It also fails to address the fact that with fewer staff, London Underground will have reduced capacity to meet requests for flexible working, many of which are made by women.

Males - CSA / SAMF

The vast bulk of this section is simply a 'cut and paste' copy of the section on females in these grades. This shows that LU has failed to give consideration to the impact on women and men as distinct groups, which is the core purpose of the legislation requiring LU to conduct this assessment.

No consideration is given to the fact that some proposed roster changes see an increase in weekend working, nor to the impact on people who are to be displaced from a rostered to a reserve position. Both these changes would make it harder for employees to visit children who do not live with them, the majority of these employees being men.

It also fails to address the fact that with fewer staff, London Underground will have reduced capacity to meet requests for flexible working, many of which are made by men.

Females - Station Supervisor

This section claims that there will not be 'any significant change to the role' of Station Supervisor. This is inaccurate, as there are planned changes to some SS rostered working times; the nature of the SS work while on duty; and the workload arising from reduction in numbers of staff in other station grades ie. CSA/SAMF.

Some SS working times would change in such a way that would have an adverse impact on caring responsibilities.

The reduction in overall staffing levels is accompanied by an increase in lone working for Station Supervisors, including in vulnerable positions such as on gatelines.

Males - Station Supervisor

This section is an exact 'cut and paste' copy of the section on female Station Supervisors, revealing that LU has made no attempt whatsoever to address the impact on women and men as distinct groups.

Black and Minority Ethnic - CSA / SAMF

This section is virtually identical to the section for female CSA / SAMF, showing that LU has not even considered issues and impacts specific to these groups.

Issues the company should have, but has not, considered, include: increased vulnerability to racist attack due to increased lone working and increased customer frustration at reduced service and staff availability; reduced support available from other staff in the event of racist attack; reduced ability to meet requests for time off for cultural or religious events due to reduced availability of cover.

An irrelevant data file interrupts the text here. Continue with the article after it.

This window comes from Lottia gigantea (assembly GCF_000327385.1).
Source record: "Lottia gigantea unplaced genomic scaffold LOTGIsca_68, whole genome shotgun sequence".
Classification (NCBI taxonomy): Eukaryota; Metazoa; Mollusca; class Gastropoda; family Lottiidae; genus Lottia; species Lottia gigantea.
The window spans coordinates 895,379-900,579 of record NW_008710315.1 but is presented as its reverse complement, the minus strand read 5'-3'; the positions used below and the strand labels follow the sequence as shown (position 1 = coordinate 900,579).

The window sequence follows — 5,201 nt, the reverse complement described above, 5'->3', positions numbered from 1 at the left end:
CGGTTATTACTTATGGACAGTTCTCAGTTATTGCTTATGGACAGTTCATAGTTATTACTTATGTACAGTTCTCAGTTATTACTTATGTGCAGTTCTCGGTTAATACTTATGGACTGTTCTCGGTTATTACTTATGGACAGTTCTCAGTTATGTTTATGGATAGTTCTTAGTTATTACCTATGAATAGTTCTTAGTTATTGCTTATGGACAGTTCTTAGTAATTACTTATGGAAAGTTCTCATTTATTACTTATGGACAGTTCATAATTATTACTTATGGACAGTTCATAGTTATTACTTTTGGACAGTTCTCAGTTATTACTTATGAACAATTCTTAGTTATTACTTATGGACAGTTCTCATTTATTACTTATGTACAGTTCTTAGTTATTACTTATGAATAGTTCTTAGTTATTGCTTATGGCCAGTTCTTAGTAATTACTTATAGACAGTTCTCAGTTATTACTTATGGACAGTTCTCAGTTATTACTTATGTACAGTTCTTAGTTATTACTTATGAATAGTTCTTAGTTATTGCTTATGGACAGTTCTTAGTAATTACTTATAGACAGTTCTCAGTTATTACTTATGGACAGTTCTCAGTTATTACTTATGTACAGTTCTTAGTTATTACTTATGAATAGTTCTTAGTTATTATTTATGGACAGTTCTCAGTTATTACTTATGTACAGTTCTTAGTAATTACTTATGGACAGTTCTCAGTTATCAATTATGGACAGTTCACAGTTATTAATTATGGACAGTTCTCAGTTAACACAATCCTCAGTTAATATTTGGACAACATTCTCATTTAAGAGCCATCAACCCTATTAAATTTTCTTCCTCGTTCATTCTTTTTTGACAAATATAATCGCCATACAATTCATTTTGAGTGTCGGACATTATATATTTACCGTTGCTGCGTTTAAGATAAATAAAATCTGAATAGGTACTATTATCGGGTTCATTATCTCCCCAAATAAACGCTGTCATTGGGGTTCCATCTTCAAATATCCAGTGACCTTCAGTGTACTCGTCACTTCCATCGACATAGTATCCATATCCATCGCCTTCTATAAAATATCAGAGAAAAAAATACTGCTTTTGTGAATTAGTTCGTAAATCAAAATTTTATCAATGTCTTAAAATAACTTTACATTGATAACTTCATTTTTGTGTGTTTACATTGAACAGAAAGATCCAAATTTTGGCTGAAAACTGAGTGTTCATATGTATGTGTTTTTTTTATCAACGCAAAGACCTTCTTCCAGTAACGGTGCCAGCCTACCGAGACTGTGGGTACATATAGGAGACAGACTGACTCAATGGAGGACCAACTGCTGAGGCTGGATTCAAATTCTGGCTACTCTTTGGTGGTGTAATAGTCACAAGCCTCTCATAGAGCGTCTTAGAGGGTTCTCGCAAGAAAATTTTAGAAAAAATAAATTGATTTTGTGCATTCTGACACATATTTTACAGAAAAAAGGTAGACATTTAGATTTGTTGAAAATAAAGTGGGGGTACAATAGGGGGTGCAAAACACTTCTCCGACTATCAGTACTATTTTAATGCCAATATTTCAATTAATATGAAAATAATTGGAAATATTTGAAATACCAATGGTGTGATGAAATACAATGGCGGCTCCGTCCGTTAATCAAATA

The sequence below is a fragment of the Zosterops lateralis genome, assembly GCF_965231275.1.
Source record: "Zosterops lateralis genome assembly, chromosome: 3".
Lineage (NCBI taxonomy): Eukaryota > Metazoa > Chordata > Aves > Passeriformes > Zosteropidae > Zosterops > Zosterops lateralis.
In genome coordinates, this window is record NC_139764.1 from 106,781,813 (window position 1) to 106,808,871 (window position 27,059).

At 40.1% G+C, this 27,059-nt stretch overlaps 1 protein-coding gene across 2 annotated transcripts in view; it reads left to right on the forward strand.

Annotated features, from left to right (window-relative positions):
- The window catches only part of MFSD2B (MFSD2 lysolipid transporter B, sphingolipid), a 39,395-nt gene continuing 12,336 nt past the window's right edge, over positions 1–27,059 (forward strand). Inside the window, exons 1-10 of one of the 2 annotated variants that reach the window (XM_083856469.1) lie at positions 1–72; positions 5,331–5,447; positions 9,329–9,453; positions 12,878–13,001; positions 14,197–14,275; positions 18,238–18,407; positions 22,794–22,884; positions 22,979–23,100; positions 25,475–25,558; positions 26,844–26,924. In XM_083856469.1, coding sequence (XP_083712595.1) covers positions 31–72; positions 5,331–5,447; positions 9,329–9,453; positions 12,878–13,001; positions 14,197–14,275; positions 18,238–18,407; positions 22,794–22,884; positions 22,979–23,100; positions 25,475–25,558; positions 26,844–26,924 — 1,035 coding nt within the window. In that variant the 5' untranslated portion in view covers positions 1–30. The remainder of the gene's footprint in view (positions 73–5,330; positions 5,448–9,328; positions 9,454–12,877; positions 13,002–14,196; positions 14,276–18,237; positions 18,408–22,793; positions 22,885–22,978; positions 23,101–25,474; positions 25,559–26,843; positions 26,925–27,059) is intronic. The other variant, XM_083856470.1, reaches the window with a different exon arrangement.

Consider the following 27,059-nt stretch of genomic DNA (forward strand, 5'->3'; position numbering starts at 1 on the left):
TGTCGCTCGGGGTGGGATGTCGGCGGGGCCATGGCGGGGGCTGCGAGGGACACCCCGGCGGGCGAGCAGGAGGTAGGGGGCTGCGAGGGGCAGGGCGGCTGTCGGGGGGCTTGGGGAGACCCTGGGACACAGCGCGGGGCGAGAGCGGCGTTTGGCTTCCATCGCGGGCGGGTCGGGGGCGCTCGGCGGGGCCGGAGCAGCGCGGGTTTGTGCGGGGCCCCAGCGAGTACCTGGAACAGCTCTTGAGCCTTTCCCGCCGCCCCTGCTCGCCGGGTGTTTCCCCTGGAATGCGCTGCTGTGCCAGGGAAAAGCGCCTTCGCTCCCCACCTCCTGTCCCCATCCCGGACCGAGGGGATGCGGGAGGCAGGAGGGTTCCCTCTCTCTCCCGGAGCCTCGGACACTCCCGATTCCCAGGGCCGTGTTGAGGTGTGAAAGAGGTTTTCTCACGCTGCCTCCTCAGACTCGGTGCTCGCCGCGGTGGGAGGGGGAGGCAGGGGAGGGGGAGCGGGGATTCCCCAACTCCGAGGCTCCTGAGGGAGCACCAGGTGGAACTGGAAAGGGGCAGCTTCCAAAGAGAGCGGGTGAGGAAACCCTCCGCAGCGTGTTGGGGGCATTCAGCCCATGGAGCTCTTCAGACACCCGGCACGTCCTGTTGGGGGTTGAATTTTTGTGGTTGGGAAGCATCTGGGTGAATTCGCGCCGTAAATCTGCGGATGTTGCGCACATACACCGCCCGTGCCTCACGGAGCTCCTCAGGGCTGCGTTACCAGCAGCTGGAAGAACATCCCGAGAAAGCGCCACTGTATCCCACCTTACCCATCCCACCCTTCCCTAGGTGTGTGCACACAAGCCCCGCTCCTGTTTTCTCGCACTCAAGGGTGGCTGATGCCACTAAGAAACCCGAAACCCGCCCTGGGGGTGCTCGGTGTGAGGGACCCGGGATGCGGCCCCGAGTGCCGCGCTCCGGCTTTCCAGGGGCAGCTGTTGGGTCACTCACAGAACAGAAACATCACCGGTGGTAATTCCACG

Moreover, the EQIA reveals that, with 43.9% BAME CSAs and 48.8% BAME SAMFs, London Underground has a high proportion of black and ethnic minority employees.

There is no reason to believe that this would not continue to be the case were it to keep its current staffing levels, and continue to recruit new employees to replace those who leave. Thus, the loss of 800 jobs could have a negative impact on the employment rates in various minority ethnic groups, some of which have a higher-than-average level of unemployment.

Black and Minority Ethnic - Station Supervisor

This section is an exact, 'cut and paste' copy of the sections on female and male Station Supervisors, showing that once again, LU has made no attempt to consider these distinct groups and the potential impact on them of the OSP.

Disabled people - CSA / SAMF

Again, the EQIA considers the grades of CSA and SAMF together, despite them being distinct grades with distinct impacts.

This section acknowledges that further monitoring is required, and commits to taking into account reasonable adjustments and medical restrictions during the 'detailed staff deployment phase'. It then goes on to comment on the displacement process, again exactly reproducing the text from previous sections, thus not considering the impact on disabled staff at all.

This section does not consider the impact of the staffing reductions on London Underground's ability to make reasonable adjustments for disabled staff, or to accommodate medical restrictions. Nor does it consider the impact on disabled staff of the reduction of the number of colleagues they will be working with and therefore the support available to them.

The statistics in the section reveal that only 0.2% of SAMFs are disabled, and 0% of CSAs. These figures are shockingly low, and should alert London Underground to the need to improve the opportunities it offers to disabled people rather than to reduce staffing and therefore reduce those opportunities.

Disabled people - Station Supervisor

The first part of this section is a cut-and-paste copy of the first part of the section on disabled CSAs / SAMFs; the second part is a cut-and-paste copy of the sections on female / male / BAME Station Supervisors.

This does not constitute a genuine equality impact assessment, as it does not consider the impact on this specific equality group.

Lesbians, gay men and bisexuals

This section does not break down by grade, and consists wholly of the single sentence 'It is not anticipated that these changes will have any specific equality impact on this group.'